The Poem

(Critical Guide to Poetry for Students)

“Body of Summer” is a free-verse poem of four stanzas. The poem can be divided in half: The first two stanzas describe a landscape in the voice of a third-person narrator; the last two stanzas address the personified landscape directly in the song of the “little siren.”

A deceptively simple description of midsummer opens the poem: “A long time has passed since the last rainfall was heard.” The landscape is dry, parched from long drought. “Now the sky burns endlessly.” Populated by ants and lizards, the landscape seems inhuman, yet the fruit trees “paint their mouths” with the colors of overripe fruit splitting in the sun, and the earth is slowly opening its thirsty pores. Instead of the elemental sound of rain from above, the “syllabic” drip of water is heard from a hidden spring below that trickles the rudiments of language, as though the earth itself is beginning to speak.

Beside the spring, a “huge plant” gazes into the eye of the sun. Like the fruit trees and the water, which are nonspecific (neither pears nor pomegranates, neither fountain nor stream), the plant is generic and anonymous. Perhaps it is a sunflower, which, like the soul of man (especially Greek man), follows the sun.

The second stanza compares this landscape to a personage, not really a person, that is reclining sensuously on the shore, huge and naked, smoking olive leaves, like Gulliver stranded on the beach. Like Lilliputians,...

(The entire section is 465 words.)

Forms and Devices

(Critical Guide to Poetry for Students)

In an interview with Ivar Ivask (March, 1975), Odysseus Elytis cites “Body of Summer” as an example of the way in which he has kept “the mechanism of myth-making but not the figures of mythology.” In this poem, he says, it is “the idea of summer which is personified by the body of a young man.” Such transformations are typical of his first period of poetry, which was influenced by Surrealism and written before and during World War II. “In my first period nature and metamorphoses predominate (stimulated by surrealism, which always believed in the metamorphosis of things).”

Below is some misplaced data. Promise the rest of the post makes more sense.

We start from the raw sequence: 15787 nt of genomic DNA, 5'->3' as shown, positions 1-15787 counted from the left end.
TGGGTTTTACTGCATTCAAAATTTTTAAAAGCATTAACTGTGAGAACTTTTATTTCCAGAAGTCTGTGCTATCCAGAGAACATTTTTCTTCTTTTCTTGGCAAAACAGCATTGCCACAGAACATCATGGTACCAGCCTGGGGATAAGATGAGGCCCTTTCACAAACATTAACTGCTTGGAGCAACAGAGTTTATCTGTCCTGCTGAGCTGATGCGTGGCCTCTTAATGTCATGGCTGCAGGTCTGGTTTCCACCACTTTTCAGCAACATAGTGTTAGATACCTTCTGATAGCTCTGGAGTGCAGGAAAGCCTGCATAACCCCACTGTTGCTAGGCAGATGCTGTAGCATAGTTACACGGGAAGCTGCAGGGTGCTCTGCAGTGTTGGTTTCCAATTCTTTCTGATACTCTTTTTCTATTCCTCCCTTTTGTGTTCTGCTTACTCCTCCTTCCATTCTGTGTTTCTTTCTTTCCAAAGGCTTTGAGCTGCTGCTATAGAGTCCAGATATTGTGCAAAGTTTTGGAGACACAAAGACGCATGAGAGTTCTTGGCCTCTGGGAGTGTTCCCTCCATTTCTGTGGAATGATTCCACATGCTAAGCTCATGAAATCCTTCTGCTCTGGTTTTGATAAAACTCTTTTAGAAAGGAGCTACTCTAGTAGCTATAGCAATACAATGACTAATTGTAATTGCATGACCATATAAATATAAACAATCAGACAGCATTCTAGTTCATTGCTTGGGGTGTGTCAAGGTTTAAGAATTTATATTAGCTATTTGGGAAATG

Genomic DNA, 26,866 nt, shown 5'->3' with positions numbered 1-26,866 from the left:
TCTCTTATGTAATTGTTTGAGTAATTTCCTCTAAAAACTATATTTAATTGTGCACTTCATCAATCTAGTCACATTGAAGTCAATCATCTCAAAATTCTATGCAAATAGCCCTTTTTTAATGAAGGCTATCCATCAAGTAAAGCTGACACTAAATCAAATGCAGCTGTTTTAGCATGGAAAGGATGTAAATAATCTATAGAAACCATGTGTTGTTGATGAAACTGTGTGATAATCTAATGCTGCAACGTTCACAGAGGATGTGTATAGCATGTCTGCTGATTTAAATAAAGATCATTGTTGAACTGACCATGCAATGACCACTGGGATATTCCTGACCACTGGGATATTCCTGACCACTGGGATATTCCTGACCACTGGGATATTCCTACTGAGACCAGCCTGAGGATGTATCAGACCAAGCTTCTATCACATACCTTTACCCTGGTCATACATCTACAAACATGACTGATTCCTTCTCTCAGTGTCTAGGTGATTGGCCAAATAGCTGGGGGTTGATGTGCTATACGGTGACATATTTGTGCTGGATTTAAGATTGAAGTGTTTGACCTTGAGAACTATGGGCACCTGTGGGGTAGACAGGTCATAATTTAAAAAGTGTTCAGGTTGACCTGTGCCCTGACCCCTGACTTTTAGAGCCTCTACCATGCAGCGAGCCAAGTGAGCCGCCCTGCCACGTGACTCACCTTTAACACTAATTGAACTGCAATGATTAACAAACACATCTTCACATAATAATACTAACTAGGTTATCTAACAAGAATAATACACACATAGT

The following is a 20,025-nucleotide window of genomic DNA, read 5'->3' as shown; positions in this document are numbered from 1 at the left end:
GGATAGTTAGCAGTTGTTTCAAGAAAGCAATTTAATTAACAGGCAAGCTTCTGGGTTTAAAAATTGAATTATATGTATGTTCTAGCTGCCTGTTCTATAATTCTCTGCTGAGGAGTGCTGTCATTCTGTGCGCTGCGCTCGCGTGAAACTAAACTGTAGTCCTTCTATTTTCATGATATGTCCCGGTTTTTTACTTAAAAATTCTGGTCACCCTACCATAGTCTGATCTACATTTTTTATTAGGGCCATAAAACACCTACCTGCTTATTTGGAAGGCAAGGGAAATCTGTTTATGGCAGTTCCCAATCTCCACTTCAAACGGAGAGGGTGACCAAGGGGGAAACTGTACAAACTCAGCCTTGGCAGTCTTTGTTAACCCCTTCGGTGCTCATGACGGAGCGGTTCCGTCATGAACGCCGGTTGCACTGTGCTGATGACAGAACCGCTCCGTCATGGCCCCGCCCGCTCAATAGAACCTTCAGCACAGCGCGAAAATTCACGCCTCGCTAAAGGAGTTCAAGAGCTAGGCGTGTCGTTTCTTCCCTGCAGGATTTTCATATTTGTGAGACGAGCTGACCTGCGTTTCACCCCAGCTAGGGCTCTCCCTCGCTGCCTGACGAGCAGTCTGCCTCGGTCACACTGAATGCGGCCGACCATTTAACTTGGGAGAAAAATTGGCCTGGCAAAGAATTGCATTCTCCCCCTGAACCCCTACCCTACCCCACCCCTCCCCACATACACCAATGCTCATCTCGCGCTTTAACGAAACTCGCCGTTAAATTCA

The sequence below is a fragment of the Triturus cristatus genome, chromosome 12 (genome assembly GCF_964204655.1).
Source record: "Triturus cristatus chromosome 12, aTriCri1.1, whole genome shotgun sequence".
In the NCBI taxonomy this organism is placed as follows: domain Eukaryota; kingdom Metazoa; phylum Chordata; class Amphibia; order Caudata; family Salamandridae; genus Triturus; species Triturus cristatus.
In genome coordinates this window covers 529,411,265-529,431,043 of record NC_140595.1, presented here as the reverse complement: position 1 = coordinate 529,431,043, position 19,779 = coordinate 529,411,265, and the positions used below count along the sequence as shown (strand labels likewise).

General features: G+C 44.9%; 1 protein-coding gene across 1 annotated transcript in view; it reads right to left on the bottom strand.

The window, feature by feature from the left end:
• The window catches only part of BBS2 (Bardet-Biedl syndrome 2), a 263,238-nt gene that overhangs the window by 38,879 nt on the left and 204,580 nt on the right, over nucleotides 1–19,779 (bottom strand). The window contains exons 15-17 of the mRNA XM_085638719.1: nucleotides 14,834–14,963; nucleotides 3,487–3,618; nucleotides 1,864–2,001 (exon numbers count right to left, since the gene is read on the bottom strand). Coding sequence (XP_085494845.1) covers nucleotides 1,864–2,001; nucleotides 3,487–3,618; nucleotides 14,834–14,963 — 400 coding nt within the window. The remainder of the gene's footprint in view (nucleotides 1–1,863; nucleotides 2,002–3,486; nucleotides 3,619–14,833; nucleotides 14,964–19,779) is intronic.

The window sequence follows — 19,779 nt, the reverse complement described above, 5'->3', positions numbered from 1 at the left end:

Elytis is a visual artist as well as a poet, and his collages are reminiscent of his poetry in the way they transpose various photographic images. In “Body of Summer,” for example, there are visually surprising images that could occur only in the literal medium of collage—cicadas in the ear, lizards in the grass of armpits—images that employ synesthesia, using one sense to evoke another, the visual evoking the tactile: one hears, sees, and also feels the cicadas’ warmth and the lizards’ glide.

The figure of the little siren animates the physical world of the first two stanzas, in which the transformations are merely metaphorical, with the mythical world of the last two stanzas. By addressing the body of summer directly, the little siren turns the poet’s metaphorical language into living myth. She is the poem’s animating soul (its anima, in...

(The entire section is 406 words.)